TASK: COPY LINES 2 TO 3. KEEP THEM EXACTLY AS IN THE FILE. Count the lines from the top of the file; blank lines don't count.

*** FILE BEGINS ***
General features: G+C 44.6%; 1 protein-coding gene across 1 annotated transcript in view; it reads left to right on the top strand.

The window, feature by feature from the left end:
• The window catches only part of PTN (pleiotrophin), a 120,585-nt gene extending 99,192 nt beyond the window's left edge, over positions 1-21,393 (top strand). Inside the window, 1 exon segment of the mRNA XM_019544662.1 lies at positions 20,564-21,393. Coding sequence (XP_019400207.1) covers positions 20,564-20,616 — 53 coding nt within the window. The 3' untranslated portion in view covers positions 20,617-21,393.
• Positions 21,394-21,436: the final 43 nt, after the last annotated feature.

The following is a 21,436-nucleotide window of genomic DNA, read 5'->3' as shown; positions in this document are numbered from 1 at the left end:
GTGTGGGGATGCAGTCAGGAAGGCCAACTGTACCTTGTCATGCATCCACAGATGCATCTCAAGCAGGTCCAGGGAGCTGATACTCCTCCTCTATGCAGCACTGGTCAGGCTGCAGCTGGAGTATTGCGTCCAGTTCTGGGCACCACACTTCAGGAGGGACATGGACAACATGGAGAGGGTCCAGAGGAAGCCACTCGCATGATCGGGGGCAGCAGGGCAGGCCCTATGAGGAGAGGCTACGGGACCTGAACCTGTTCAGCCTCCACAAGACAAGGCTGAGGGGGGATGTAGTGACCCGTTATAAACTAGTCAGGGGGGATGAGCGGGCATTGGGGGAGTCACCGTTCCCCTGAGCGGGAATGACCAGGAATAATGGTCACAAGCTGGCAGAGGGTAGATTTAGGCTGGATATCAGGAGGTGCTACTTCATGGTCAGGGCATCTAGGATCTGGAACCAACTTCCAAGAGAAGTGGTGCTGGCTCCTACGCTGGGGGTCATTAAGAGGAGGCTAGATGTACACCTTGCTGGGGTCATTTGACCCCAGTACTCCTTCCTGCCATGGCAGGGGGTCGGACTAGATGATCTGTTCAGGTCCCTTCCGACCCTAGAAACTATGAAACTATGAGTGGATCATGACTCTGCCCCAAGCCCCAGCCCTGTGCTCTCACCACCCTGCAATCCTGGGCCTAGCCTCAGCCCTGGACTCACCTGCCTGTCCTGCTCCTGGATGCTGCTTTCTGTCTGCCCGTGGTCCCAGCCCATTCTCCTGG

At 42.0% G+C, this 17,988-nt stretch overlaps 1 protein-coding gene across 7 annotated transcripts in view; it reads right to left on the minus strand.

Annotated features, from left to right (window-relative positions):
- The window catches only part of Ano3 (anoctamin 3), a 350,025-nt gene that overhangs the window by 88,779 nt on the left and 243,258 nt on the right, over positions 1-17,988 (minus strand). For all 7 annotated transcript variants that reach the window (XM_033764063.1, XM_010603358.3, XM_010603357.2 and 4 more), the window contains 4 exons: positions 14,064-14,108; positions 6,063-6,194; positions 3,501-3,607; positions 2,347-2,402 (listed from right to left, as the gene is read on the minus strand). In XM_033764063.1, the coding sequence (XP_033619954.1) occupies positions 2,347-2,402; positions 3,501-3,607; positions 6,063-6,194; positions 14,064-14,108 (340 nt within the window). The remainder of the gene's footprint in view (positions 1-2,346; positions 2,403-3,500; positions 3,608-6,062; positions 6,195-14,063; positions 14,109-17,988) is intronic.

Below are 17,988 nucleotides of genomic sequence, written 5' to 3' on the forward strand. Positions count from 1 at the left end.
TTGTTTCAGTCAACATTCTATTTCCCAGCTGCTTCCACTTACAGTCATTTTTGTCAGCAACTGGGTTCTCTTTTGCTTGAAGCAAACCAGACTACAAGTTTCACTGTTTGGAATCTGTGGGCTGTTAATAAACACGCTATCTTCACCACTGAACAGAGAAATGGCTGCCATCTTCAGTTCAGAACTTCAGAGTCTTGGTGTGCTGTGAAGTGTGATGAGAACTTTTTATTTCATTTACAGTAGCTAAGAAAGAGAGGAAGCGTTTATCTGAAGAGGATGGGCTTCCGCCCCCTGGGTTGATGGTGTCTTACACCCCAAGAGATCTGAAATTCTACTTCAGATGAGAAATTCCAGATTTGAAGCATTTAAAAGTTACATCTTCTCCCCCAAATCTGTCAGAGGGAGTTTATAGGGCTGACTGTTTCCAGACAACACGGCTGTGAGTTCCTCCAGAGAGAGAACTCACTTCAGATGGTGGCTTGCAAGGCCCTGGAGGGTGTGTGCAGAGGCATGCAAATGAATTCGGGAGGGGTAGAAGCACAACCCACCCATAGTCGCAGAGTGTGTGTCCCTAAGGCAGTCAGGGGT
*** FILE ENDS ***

The window, feature by feature from the left end:
• The window catches only part of PTN (pleiotrophin), a 120,585-nt gene extending 99,192 nt beyond the window's left edge, over positions 1-21,393 (top strand). Inside the window, 1 exon segment of the mRNA XM_019544662.1 lies at positions 20,564-21,393. Coding sequence (XP_019400207.1) covers positions 20,564-20,616 — 53 coding nt within the window. The 3' untranslated portion in view covers positions 20,617-21,393.